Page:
By Dan Hust
MONTICELLO Galvanized by a recent report ranking Sullivan County as virtually the unhealthiest county in all of New York State, Public Health Nursing Director Carol Ryan told legislators of plans for a health summit later this year.
“The goal is to bring partners in and help people commit to solving this,” she said at Thursday’s Health and Family Services Committee meeting.
The county held such a forum around four years ago, but this time Ryan and company are aiming to reach the people sometimes hardest to reach: the poor and those working multiple jobs.
Ryan showed legislators part of an acclaimed PBS documentary, “Unnatural Causes,” which links health problems to socioeconomic factors.
“Some of these things are very much related to economic status,” she pointed out. “Because if you think about it, poverty has such an impact on health.”
She wished for a cadre of health educators but, knowing there’s little funding available to expand the county’s ranks, she’s hoping this summit will have a ripple effect.
The date has not yet been set, but in the meantime, Ryan asked legislators to think about how they can better the county’s health.
“We need to look at policy changes ... it’s not something one department can do [alone],” she urged. “This is a call to mobilization, and shame on us if we don’t respond!”
Sustainability Policy Committee members unanimously agreed to create two new advisory boards on Thursday: one for agriculture and one for climate action planning.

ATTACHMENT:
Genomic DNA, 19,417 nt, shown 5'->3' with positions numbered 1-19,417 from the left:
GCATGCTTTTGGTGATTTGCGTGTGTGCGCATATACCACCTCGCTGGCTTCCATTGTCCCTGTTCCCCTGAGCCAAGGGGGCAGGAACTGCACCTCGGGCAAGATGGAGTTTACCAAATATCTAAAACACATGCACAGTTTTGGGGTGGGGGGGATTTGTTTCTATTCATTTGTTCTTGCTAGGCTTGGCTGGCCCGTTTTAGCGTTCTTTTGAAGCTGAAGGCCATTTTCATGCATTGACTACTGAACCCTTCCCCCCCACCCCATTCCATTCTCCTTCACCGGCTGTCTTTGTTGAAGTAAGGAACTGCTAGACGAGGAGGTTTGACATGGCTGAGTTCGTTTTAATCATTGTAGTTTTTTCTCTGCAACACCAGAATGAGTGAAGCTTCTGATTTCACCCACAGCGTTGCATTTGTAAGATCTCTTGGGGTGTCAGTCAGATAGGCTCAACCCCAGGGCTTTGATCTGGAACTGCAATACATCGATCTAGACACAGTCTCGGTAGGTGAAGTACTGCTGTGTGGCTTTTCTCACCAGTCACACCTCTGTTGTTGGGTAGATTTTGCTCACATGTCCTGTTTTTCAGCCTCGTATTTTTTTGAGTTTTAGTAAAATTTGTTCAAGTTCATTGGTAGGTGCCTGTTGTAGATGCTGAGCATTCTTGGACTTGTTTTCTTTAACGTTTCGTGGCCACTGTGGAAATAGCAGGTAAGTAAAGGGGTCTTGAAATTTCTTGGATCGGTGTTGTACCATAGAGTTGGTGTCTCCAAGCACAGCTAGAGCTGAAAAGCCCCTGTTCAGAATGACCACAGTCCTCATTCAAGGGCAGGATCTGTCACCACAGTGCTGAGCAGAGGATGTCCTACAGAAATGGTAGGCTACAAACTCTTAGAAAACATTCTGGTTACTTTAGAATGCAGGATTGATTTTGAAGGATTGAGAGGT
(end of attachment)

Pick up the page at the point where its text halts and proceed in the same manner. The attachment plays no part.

Legislator Cindy Gieger, who has promoted both, said they would each include around a dozen volunteer members and meet monthly.
If approved by the full Legislature later this month, the ag board will advise legislators on the best use of resources to develop the local ag industry, while the climate action planning board will create a climate action plan for legislators to consider.
The Veterans Committee unanimously approved the addition of a second veterans services officer in the Veterans Services Agency.
Legislator Kathy LaBuda indicated the office is swamped with paperwork and runs the risk of falling behind in servicing vets, if the position is not created.
Whomever is selected for the job, however, will hold it provisionally until the next Civil Service exam is held by the state currently scheduled for September 2013. They’ll have to score in the top three to be considered for the job thereafter.
Earlier, at the Personnel Committee meeting, Sheriff Michael Schiff explained that the second security officer position at the Department of Family Services in Liberty needs to be filled.
Ex-legislator Elwin “Woody” Wood controversially held it for the first 90 days of the year but had to vacate it, as he was only temporarily appointed to it.
Since county employees have expressed safety concerns, Schiff said he’s eager to have that position occupied, but the next Civil Service test for it doesn’t come ’round until February 2013.
As a result, he’s seeking to hire someone on a provisional basis till then. Several applicants are in the running, he said, possibly including Wood.
Legislators informally agreed to let Schiff proceed, despite some reluctance about spending money on a non-mandated position.
Schiff said 80 percent of the cost is funded by the state, but the county does have to provide the remaining 20 percent.